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Why Energy Stocks Went Down In 2019: Global Oil Demand Growth’s Case

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Global oil demand growth will increase from a very weak level of 310 thousand b / d in 1Q19 and 800 thousand b / d in 2Q19. This will reach 1.8 million barrels per day (MBD) in the second half of this year as economic activity improves and petrochemical plants increase. In 2020, the growth rate will average 1.4MBD compared to 1.2MBD this year.

Our balance sheet shows the potential for oversupply next year, with an expansion of 2.1 MBD for non-OPEC supplies, led by the United States, compared to 2 MBD in 2019. That will reduce oil demand from OPEC, with capacity being reduced to 28 MBD in 1Q20 . OPEC has not been produced at low levels since 3Q03.

The performance of global refining in 2Q19 fell 0.7 MBD, the biggest annual decline in 10 years. Our estimate for growth in 2019 was revised to 300 thousand bd, but the stock of processed products increased. The East Suez refinery is more vulnerable to oversupply of products, while operations in the Atlantic basin are receding to 2014 levels.

OECD business inventories increased 22.8 MB in May to 2,906 MBD and were at 6.7 MBD above the five-year average. Preliminary data for June showed that inventories fell in the United States and Japan, while stocks increased in Europe.

Concerns over slowing global oil demand caused ICE Brent to drop 10% in June, despite geopolitical support factors.

Market rebalancing is slowing down

The main message of this Report is that in 1H19 oil supplies exceeded demand by 0.9 million barrels per day (MBD). Our latest data shows a global surplus in 2Q19 of 0.5 MBD compared to previous expectations of a deficit of 0.5 MBD. 

This surplus adds to the large accumulation of stock in the second half of 2018, when oil production skyrocketed as demand growth began to falter. Clearly, the tightness of the market is not a problem at the moment and rebalancing seems to have advanced in the future.

Meanwhile, the initial decision of the Minister of the Organization of the Petroleum Exporting Countries (OPEC) plus its allies, to extend its production agreement until March 2020 provides guidance. 

However, the fundamental perspective of markets with excess supply has not changed. On our balance sheet, assuming that OPEC production remains constant at the current level of around 30 MBD at the end of 1Q20, inventory can increase by 136 MB net. OPEC oil demand in early 2020 could only drop to 28 MBD.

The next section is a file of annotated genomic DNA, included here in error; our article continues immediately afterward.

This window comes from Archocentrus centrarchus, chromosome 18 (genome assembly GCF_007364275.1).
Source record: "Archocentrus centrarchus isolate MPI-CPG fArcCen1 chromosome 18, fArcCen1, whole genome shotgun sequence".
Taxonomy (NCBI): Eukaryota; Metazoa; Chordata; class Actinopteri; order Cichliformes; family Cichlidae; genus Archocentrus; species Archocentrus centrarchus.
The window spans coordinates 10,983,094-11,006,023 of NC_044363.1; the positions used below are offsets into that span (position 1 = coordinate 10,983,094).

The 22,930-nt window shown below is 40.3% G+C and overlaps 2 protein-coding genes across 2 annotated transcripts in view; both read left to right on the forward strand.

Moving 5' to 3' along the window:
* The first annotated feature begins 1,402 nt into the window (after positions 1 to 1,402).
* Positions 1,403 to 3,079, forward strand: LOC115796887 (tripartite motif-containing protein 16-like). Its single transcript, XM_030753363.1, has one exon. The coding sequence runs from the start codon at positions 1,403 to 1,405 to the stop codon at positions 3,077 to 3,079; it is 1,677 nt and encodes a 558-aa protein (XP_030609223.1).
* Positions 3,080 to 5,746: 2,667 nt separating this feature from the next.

Clearly, this presents a big challenge for those who have taken on the task of market management. The picture will develop as 2019 progresses, but in the short term, the main focus area is still demand growth. That caused the energy stocks went down on 2019 and traders changed their way, focusing on other stocks alternatives like online gambling or gold.  

Although the GDP estimate behind the IEA forecast has not changed in connection with last month’s report, there are indications of a setback in trade and manufacturing activity. Recent data shows that world manufacturing production in 2Q19 fell for the first time since the end of 2012 and new orders have declined at an accelerating pace. 

On the positive side, the environment around trade disputes between the United States and China appears to have improved and the pending resolution of problems will be a big boost for economic confidence.

The outlook for oil demand growth in 2019 has changed little compared to our latest Report at 1.2 MBD. On the basis that the economic outlook for 2020 is better, there will be a rebound of 1.4 MBD. This is despite the fact that we have lowered our estimates for world oil demand growth in 2Q19 at 0.45 MBD. 

There are many reasons for this: European demand is slow; growth in India faded in April and May due to slowing liquefied gas shipments and weakness in the aviation sector; and in the United States, the demand for gasoline and diesel in the first half of 2019 is lower from year to year.

Unless the economic context and trade disputes worsen, global growth is expected to be higher in 2H19. There will be support for oil prices, which, if they remain roughly as they are today, will be around 8% below the level seen last year.

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